‘I was taken from school to my last foster home. I didn’t get to say goodbye to anyone. I didn’t know I would NEVER go home again. My parents had run out of chances.’

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“I can’t remember back to a time when I wasn’t in foster care for at least some time. I think I was first placed in care when I was about 1. At the time, I mostly lived with my mom, dad, half-sister and half-sister. Although I just knew them as my sister and brother. Our mom and my dad had drug problems.

I remember days where I didn’t go to school, and even if I did, I would fall asleep and be taken to the kindergarten nap bed. I had permanent sniffles, asthma, and I was very skinny. Some days I wouldn’t go to school, and when I did, I remember my sister taking me. She took me shopping. We hand washed clothes in the bath tub. She is the main memory I have from childhood.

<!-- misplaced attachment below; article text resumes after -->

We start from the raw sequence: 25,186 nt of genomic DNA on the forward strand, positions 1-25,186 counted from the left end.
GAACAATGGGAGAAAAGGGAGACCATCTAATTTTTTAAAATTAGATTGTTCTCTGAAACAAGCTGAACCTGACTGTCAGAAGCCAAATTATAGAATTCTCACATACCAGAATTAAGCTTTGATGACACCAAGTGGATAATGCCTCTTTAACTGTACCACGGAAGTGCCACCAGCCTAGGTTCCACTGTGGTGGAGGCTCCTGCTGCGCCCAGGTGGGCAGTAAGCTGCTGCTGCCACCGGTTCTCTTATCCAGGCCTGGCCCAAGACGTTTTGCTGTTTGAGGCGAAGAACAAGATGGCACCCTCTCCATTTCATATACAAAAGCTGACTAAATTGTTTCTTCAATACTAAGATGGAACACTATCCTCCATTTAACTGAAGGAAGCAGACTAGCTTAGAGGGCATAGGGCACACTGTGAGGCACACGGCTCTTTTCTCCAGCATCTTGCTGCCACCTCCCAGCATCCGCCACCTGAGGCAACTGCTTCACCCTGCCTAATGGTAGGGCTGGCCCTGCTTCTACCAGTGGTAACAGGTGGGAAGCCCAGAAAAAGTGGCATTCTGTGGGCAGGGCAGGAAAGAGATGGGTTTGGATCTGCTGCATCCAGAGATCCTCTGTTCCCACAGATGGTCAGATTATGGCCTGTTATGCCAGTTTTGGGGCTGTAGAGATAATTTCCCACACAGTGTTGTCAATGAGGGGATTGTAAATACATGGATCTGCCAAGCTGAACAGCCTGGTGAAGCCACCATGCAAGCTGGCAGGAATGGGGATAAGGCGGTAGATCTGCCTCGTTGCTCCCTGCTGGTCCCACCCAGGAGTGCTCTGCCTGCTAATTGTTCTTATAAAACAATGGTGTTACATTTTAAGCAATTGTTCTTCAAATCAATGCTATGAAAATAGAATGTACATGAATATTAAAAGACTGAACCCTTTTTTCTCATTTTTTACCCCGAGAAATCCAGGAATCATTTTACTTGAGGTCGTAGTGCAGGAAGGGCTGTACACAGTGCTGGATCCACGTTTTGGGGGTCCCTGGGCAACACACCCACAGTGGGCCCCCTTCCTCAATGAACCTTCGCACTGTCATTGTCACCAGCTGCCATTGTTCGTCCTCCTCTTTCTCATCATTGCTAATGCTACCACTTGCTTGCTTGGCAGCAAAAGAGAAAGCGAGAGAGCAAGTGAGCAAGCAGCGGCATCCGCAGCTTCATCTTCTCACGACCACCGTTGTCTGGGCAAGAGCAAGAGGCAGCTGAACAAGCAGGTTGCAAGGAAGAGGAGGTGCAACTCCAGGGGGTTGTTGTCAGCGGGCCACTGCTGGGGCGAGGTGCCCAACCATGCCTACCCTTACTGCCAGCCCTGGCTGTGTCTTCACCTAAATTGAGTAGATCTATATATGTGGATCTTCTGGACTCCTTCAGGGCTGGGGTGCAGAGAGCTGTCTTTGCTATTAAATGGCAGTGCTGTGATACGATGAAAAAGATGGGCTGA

Courtesy Toni Locke

I was in and out of foster care as my parents were given chances to sort themselves out. When I was taken from school one day to my last foster home in the middle of the day, I didn’t get to say goodbye to anyone. I didn’t know it was the last time I would see my friends, go to that school, and that I would NEVER go home again, because time and time again I had. My parents had run out of chances.

I remember the car. The social workers wore suits and the car was dark blue or black with silver trim around the windows. I sat in the back, the child lock was on and I felt trapped. When we arrived at the foster home, it was a place I had been placed in before with my sister, so a little familiar, but I still didn’t understand. This time it was only me.